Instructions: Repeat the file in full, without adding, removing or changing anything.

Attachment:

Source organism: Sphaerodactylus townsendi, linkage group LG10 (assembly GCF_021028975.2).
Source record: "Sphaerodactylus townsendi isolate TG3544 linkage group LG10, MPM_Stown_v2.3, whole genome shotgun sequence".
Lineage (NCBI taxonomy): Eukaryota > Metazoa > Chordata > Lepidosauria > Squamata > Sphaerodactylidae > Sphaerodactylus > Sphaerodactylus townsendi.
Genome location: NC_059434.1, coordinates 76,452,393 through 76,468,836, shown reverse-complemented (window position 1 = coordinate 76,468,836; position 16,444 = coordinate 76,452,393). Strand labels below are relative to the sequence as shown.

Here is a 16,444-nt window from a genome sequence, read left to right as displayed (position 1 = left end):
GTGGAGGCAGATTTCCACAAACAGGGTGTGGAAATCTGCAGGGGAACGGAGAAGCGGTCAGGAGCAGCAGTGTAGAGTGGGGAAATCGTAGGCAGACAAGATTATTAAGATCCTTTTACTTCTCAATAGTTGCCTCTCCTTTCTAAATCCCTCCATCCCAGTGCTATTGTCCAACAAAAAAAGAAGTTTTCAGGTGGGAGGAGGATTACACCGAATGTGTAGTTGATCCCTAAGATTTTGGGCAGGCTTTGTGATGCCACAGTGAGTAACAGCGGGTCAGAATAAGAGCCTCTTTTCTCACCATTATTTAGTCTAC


Source organism: Sphaerodactylus townsendi, linkage group LG10 (assembly GCF_021028975.2).
Source record: "Sphaerodactylus townsendi isolate TG3544 linkage group LG10, MPM_Stown_v2.3, whole genome shotgun sequence".
Lineage (NCBI taxonomy): Eukaryota > Metazoa > Chordata > Lepidosauria > Squamata > Sphaerodactylidae > Sphaerodactylus > Sphaerodactylus townsendi.
Genome location: NC_059434.1, coordinates 76,452,393 through 76,468,836, shown reverse-complemented (window position 1 = coordinate 76,468,836; position 16,444 = coordinate 76,452,393). Strand labels below are relative to the sequence as shown.

Here is a 16,444-nt window from a genome sequence, read left to right as displayed (position 1 = left end):
GTGGAGGCAGATTTCCACAAACAGGGTGTGGAAATCTGCAGGGGAACGGAGAAGCGGTCAGGAGCAGCAGTGTAGAGTGGGGAAATCGTAGGCAGACAAGATTATTAAGATCCTTTTACTTCTCAATAGTTGCCTCTCCTTTCTAAATCCCTCCATCCCAGTGCTATTGTCCAACAAAAAAAGAAGTTTTCAGGTGGGAGGAGGATTACACCGAATGTGTAGTTGATCCCTAAGATTTTGGGCAGGCTTTGTGATGCCACAGTGAGTAACAGCGGGTCAGAATAAGAGCCTCTTTTCTCACCATTATTTAGTCTAC